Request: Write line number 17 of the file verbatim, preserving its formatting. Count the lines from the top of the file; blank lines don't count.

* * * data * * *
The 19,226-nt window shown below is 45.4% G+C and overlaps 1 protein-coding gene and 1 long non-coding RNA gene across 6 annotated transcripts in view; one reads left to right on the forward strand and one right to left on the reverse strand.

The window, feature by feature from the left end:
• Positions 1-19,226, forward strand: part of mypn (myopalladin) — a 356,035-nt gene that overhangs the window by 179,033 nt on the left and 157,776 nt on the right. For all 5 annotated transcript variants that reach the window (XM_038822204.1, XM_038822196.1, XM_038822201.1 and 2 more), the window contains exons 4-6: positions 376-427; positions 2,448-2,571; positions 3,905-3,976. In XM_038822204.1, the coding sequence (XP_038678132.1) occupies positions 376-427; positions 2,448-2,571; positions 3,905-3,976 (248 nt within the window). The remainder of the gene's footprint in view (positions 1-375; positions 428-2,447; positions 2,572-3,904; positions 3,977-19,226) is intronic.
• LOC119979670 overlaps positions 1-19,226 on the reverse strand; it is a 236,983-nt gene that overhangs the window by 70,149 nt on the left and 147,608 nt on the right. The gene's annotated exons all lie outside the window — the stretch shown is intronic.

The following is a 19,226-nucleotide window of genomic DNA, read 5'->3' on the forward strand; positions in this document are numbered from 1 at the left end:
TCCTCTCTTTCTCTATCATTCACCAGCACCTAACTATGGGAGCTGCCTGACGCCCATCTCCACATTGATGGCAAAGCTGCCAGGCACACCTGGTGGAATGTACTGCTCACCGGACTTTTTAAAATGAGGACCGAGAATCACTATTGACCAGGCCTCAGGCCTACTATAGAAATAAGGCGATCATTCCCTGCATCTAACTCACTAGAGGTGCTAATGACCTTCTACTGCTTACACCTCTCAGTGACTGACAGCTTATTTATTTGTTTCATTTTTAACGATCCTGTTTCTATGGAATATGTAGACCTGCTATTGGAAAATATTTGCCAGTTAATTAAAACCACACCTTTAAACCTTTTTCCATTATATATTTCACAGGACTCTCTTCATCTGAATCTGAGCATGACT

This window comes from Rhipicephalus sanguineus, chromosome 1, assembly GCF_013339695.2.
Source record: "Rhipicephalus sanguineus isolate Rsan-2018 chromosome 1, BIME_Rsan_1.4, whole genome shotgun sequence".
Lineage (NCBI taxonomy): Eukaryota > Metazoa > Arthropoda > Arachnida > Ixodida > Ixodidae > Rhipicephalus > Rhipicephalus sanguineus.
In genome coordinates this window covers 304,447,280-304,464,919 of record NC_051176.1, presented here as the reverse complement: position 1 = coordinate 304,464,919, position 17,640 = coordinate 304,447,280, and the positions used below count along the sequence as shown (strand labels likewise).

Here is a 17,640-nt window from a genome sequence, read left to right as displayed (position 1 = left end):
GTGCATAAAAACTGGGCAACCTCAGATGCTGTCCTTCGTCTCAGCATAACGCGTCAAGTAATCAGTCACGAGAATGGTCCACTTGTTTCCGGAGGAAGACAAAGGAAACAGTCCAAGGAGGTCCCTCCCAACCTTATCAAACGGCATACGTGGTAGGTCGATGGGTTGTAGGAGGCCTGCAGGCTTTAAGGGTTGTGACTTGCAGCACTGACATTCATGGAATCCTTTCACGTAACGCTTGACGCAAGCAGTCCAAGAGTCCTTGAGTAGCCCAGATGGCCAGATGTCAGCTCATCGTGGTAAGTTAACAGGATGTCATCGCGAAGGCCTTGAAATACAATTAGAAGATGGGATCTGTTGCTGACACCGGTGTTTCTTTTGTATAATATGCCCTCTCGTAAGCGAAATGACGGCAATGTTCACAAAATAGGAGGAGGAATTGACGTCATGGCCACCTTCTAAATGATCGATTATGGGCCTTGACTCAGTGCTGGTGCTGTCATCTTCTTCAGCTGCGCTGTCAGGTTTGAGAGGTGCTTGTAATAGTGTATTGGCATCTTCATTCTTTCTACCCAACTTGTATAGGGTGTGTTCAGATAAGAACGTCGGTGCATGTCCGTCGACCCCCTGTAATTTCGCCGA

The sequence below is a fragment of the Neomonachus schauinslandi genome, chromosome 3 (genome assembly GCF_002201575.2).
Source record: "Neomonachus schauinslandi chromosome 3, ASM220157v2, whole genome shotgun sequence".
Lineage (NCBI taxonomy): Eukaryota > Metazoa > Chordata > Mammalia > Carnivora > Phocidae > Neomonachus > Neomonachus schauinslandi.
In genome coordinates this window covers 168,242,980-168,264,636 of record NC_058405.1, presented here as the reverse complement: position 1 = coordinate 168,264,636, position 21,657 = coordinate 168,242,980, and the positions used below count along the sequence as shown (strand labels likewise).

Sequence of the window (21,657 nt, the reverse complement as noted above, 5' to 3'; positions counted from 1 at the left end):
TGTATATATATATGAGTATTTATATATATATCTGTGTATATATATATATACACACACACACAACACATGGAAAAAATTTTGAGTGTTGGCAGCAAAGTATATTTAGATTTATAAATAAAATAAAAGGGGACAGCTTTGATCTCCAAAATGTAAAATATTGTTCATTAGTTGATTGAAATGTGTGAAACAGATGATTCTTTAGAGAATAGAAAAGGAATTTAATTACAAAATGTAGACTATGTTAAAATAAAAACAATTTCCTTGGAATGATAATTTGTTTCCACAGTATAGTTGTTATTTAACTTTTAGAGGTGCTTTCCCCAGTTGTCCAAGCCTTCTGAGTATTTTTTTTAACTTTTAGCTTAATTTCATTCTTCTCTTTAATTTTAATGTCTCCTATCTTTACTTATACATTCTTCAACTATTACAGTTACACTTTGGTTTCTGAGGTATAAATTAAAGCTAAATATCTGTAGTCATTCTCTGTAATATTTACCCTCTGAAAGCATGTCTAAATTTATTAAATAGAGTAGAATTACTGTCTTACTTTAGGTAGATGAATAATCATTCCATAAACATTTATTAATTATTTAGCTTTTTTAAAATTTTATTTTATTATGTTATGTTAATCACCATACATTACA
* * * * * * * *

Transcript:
Sequence of the window (21,657 nt, the reverse complement as noted above, 5' to 3'; positions counted from 1 at the left end):